Cities and towns around the world are moving to a 30 km/h speed limit for residential and urban streets.
By Ryan McGreal
Published April 07, 2014
The most effective strategy to reduce the incidence and severity of collisions on city streets, where people and vehicles are guaranteed to come into contact regularly, is to control vehicle speeds. It is a matter of basic physics that reducing vehicle speeds produces both a lower risk of collisions and a lower risk of injury in the case of a collision.
The kinetic energy of an object is related to the square of its speed, so if you double a car's speed, you quadruple its energy. You also quadruple its stopping distance, which means it's harder to avoid hitting something (or someone) in the first place.
A pedestrian struck by a car going 30 km/h has a five percent chance of dying, whereas a pedestrian struck by a car going 64 km/h has an 85 percent chance of dying.
Partly in light of this, Hamilton's North End Neighbourhood recently adopted a 30 km/h speed limit on most of its streets (with the exception of James Street North and Burlington Street) as part of a pilot project implemented under the Setting Sail neighbourhood plan.
Knockdown sticks make a curb bumpout in the North End (RTH file photo)
The plan includes both a lower legal speed limit and several traffic calming devices, including bumpouts and neckdowns at intersections to give pedestrians more room and shorter crossing distances, while forcing drivers to slow down through turns.
Part of the agreement is that the speed limit pilot project has to run for five years, and no other neighbourhoods are allowed to request a similar 30 km/h speed limit until after the five years are over.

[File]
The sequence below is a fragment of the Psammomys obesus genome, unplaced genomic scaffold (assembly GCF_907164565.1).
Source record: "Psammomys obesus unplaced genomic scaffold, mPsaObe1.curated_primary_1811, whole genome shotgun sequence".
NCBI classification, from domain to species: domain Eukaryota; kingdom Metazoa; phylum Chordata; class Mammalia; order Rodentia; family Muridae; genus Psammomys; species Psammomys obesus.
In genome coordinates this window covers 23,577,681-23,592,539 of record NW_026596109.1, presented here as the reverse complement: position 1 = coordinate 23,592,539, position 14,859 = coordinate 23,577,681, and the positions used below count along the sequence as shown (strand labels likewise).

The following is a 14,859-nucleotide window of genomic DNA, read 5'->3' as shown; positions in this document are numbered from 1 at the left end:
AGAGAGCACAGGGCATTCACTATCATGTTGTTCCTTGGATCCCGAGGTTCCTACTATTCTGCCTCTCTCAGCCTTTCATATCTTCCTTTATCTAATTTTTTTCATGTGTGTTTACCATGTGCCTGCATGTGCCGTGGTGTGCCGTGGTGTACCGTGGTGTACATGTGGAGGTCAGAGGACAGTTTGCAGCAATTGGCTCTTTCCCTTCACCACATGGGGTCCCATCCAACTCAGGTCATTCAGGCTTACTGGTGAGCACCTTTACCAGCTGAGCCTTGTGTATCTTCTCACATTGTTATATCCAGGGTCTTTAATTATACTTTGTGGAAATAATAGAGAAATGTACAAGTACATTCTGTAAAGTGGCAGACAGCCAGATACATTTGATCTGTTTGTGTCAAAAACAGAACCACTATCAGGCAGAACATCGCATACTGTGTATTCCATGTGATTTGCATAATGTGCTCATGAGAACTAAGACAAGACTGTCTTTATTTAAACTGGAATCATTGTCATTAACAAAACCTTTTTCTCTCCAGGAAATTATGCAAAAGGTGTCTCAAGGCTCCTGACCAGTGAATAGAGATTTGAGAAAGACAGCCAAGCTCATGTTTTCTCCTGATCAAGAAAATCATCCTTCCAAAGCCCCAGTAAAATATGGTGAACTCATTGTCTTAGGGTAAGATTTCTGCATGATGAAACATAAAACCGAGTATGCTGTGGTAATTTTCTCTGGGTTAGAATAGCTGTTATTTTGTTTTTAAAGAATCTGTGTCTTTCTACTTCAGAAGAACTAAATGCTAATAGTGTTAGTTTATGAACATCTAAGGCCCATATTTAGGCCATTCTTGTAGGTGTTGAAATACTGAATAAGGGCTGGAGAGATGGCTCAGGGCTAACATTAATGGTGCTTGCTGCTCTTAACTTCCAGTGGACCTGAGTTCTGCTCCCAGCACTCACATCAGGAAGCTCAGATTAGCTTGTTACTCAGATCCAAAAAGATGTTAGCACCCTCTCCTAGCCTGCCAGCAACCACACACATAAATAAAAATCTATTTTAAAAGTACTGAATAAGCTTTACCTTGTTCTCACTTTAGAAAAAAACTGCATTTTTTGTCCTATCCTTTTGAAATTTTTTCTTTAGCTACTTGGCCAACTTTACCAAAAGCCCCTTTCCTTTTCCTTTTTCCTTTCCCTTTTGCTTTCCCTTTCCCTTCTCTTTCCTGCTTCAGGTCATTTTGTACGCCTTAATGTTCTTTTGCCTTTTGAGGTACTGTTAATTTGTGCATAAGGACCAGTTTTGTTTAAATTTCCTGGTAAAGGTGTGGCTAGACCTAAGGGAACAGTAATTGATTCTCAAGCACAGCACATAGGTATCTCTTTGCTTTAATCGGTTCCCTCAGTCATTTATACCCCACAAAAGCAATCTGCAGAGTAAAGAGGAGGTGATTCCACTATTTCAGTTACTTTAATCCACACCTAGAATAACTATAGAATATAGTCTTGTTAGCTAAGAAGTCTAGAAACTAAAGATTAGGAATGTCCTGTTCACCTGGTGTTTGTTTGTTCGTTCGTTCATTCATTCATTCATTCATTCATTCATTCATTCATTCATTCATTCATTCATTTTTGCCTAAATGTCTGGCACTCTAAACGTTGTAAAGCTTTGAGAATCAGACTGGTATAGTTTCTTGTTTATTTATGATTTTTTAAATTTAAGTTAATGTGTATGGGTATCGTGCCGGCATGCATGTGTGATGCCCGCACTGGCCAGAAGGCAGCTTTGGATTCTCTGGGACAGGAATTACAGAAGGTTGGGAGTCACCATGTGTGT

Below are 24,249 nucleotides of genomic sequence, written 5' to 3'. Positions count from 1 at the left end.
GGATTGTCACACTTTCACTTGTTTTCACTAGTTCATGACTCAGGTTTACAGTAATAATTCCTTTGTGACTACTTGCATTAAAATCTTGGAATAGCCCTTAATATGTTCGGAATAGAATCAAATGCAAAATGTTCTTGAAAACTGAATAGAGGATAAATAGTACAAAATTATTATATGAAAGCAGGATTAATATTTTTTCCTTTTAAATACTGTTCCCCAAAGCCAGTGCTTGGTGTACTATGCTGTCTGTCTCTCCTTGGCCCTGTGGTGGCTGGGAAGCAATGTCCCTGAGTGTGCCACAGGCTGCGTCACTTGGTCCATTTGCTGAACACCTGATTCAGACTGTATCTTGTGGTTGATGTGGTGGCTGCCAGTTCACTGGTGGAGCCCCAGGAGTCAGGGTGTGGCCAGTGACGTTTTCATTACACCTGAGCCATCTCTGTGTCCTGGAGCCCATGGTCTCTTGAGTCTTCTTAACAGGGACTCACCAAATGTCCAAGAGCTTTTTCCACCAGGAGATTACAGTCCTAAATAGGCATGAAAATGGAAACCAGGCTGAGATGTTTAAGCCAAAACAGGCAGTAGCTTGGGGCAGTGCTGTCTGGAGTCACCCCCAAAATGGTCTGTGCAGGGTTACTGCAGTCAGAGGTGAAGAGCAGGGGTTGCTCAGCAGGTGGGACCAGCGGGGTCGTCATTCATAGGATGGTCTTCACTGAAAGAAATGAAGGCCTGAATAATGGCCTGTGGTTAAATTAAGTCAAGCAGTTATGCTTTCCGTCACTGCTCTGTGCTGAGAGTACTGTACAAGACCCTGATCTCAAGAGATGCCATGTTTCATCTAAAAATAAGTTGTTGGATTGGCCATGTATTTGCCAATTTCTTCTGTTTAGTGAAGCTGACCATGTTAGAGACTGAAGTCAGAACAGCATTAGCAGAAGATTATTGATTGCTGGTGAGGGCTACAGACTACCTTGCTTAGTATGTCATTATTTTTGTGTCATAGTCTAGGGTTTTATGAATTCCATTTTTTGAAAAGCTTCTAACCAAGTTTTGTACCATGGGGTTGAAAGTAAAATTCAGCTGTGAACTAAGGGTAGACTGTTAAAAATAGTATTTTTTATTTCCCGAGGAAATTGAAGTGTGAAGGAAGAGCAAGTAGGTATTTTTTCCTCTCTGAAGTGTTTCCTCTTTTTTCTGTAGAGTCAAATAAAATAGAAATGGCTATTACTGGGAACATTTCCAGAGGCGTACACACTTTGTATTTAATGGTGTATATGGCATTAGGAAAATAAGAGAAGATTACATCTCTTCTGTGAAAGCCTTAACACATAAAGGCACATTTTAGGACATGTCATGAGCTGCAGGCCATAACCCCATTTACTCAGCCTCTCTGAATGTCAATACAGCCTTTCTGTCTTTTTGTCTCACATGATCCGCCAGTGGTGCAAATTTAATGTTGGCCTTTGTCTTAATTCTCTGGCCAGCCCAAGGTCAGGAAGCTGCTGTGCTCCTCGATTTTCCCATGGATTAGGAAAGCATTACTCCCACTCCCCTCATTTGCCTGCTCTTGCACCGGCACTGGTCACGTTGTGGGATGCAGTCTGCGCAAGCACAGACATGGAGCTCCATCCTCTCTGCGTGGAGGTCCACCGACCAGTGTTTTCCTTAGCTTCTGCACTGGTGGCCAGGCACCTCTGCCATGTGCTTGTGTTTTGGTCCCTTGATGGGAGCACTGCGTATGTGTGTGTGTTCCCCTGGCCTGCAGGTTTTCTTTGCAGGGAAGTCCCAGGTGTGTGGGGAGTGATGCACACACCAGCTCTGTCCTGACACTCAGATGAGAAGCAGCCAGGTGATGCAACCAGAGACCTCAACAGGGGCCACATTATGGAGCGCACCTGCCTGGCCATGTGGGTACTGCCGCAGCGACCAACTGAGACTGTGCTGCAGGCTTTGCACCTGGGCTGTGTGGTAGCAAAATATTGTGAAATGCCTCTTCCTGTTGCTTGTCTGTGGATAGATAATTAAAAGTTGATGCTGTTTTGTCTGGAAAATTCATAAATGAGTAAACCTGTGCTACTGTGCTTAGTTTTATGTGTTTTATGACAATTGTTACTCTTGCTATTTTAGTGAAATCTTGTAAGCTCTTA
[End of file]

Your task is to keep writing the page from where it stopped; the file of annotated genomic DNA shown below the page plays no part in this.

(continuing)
What was Council afraid of? It certainly won't take five years to determine whether it makes sense.
If the evidence shows that Hamilton is like every other city on earth and a 30 km/h speed limit is safer and well-supported by residents, why on earth would they not want to expand it, and quickly?
Of course, we know the answer. People who persist in thinking about streets only in terms of how fast they can drive on them will reflexively oppose lower speed limits.
Some councillors either think that way themselves or are afraid to stand up to constituents who explode with outrage over the prospect that their commute might be a few minutes longer.
The good news is that public opinion is already starting to change. A recent survey conducted in the United Kingdom found that 78 percent of respondents support making the default speed limit 20 mph (32 km/h) on residential streets, around schools, and in village, town and city centres.
Several towns and cities are already doing this: some 12.5 million people in the UK, or around 20 percent of the population, now live in neighbourhoods that have implemented or committed to 20 mph speed limits.
After a highly successful two-year (not five-year) pilot project, the mid-sized industrial city of Bristol recently committed to establishing a 20 km/h speed limit across several large areas of the city. They will complete the work over a single year.
Meanwhile, in New York City, new mayor Bill DeBlasio differentiated his election campaign with an inspiring "Vision Zero" plan to eliminate pedestrian fatalities in that city.
The City's Vision Zero Action Plan states: